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Poverty and InequalitySexual and Reproductive HealthFamily, Maternal & Child HealthMethodology

Patterns and trends in adolescents' contraceptive use and discontinuation in developing countries and comparisons with adult women

TitlePatterns and trends in adolescents' contraceptive use and discontinuation in developing countries and comparisons with adult women
Publication TypeJournal Article
Year of Publication2009
AuthorsBlanc, AK, Tsui, AO, Croft, TN, Trevitt, JL
JournalInternational perspectives on sexual and reproductive health
Volume35
Pagination63-71
Date PublishedJun
ISBN Number1944-0391
Accession Number19620090
KeywordsAdolescent, Adolescent Behavior, Adult, Age Factors, Contraception Behavior/statistics & numerical data/trends, Developing Countries/statistics & numerical data, Female, Health Knowledge, Attitudes, Practice, Humans, Marriage/statistics & numerical data/trends, Middle Aged, Pregnancy, Pregnancy, Unwanted, Risk Factors, Sexual Behavior/statistics & numerical data, World Health, Young Adult
Abstract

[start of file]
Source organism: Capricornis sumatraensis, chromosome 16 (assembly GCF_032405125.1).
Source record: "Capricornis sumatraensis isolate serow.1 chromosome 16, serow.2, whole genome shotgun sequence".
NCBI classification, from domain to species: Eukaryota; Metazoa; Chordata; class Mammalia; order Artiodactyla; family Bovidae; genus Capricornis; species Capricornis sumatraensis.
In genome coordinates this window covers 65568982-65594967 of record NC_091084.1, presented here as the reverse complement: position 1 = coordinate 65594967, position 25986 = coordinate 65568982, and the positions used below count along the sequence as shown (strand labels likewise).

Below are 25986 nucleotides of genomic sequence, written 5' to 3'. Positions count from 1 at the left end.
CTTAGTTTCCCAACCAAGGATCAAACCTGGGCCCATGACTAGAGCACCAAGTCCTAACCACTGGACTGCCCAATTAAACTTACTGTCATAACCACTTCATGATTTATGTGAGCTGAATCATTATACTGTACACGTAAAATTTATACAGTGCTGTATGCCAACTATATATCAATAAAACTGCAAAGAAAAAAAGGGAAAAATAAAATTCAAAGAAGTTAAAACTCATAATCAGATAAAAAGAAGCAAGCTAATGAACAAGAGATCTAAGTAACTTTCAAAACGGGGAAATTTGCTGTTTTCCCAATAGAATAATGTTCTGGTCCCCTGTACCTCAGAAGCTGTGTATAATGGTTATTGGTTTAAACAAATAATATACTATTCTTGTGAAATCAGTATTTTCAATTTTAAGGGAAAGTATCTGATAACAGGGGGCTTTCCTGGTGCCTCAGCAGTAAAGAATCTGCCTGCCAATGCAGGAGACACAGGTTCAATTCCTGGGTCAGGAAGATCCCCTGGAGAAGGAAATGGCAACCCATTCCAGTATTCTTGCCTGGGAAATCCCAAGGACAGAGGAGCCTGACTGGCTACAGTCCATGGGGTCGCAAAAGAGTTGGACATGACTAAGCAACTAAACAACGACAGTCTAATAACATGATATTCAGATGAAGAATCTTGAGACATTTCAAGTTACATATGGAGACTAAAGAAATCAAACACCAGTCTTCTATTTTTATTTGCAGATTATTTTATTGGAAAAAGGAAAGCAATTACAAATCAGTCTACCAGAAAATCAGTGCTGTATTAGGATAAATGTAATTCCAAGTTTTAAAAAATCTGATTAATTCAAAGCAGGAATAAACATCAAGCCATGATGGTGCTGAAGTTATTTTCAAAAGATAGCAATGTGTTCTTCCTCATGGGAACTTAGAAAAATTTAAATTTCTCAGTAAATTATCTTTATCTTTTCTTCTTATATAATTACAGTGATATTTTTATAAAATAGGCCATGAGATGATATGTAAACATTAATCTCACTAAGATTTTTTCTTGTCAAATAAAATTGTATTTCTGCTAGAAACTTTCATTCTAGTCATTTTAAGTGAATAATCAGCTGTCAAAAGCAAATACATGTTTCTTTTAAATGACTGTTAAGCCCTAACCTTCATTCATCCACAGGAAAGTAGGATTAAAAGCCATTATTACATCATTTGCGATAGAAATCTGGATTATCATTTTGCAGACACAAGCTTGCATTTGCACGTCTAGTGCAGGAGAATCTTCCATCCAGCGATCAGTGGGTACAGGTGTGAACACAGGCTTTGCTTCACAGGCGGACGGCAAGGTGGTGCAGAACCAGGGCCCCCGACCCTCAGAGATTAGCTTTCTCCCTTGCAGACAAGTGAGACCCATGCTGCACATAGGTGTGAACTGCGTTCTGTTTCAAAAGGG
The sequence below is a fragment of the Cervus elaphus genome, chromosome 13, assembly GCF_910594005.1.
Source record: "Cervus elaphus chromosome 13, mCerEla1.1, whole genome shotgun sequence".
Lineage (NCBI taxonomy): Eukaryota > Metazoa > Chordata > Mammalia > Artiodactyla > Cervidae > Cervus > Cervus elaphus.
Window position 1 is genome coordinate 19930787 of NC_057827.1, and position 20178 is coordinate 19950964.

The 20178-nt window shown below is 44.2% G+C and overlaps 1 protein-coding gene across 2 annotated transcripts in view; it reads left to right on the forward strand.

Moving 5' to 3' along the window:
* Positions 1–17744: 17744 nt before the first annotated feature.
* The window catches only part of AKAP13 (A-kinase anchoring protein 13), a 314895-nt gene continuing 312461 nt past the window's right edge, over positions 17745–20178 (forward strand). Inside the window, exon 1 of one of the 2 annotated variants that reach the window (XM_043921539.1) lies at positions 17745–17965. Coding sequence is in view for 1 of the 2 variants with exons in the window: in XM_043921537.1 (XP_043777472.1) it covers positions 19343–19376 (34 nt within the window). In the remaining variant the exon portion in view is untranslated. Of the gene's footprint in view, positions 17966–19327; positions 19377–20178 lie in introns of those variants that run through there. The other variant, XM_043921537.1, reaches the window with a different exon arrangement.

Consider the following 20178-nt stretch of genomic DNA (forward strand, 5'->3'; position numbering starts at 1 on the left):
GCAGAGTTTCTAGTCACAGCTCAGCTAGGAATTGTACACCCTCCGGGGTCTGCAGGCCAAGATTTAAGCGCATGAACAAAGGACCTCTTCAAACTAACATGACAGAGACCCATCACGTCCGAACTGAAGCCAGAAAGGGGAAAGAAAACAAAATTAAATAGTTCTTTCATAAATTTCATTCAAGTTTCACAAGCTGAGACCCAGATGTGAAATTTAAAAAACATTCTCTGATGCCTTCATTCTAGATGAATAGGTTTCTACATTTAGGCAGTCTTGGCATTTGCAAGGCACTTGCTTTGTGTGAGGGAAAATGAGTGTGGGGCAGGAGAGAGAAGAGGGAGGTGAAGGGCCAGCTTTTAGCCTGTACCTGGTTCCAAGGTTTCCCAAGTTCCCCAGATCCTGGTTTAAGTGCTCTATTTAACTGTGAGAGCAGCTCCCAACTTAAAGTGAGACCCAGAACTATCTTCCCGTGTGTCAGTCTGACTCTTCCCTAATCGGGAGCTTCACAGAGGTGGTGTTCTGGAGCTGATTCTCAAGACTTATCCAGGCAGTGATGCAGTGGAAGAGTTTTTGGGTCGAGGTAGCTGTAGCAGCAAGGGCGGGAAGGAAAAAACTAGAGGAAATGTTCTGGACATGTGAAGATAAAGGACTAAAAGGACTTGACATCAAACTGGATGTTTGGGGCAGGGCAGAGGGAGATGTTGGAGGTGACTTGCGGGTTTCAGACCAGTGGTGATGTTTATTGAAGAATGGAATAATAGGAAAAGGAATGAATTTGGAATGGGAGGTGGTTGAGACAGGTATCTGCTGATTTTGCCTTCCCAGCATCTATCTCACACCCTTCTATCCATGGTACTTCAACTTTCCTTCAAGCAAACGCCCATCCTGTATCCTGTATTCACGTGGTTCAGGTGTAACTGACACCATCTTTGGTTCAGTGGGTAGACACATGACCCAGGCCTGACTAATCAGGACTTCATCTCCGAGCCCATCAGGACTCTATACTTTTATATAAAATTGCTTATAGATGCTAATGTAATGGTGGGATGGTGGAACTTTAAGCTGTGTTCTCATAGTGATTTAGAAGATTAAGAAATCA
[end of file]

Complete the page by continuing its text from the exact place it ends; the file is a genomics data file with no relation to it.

CONTEXT: The reproductive choices made by young women and men have an enormous impact on their health, schooling, employment prospects and overall transition to adulthood. As the largest cohort of young people in history enter their childbearing years, their reproductive behavior will determine the growth and size of the world's population for decades to come. METHODS: Demographic and Health Survey data from more than 40 countries were used to examine the proportions of 15-19-year-old women who are currently married or are unmarried but sexually active; their rates of contraceptive adoption, current use, discontinuation, method switching and contraceptive failure; trends in these indicators; and comparisons with older women. RESULTS: In many countries, the proportion of adolescent women using contraceptives increased substantially over the last two decades; prevalence among adolescents increased faster than among older women. Greater proportions of adolescents than of older women discontinued using a contraceptive method within a year or experienced contraceptive failure. CONCLUSIONS: Adolescent contraceptive use is growing, and compared with adult use, is characterized by shorter periods of consistent use with more contraceptive failure and more stopping for other reasons. Use through the reproductive years is likely to grow, fueled further by growth in the numbers of young people. An expanded demand for contraceptive supplies, services and information can be expected to challenge the preparedness, capacity and resources of existing family planning programs and providers.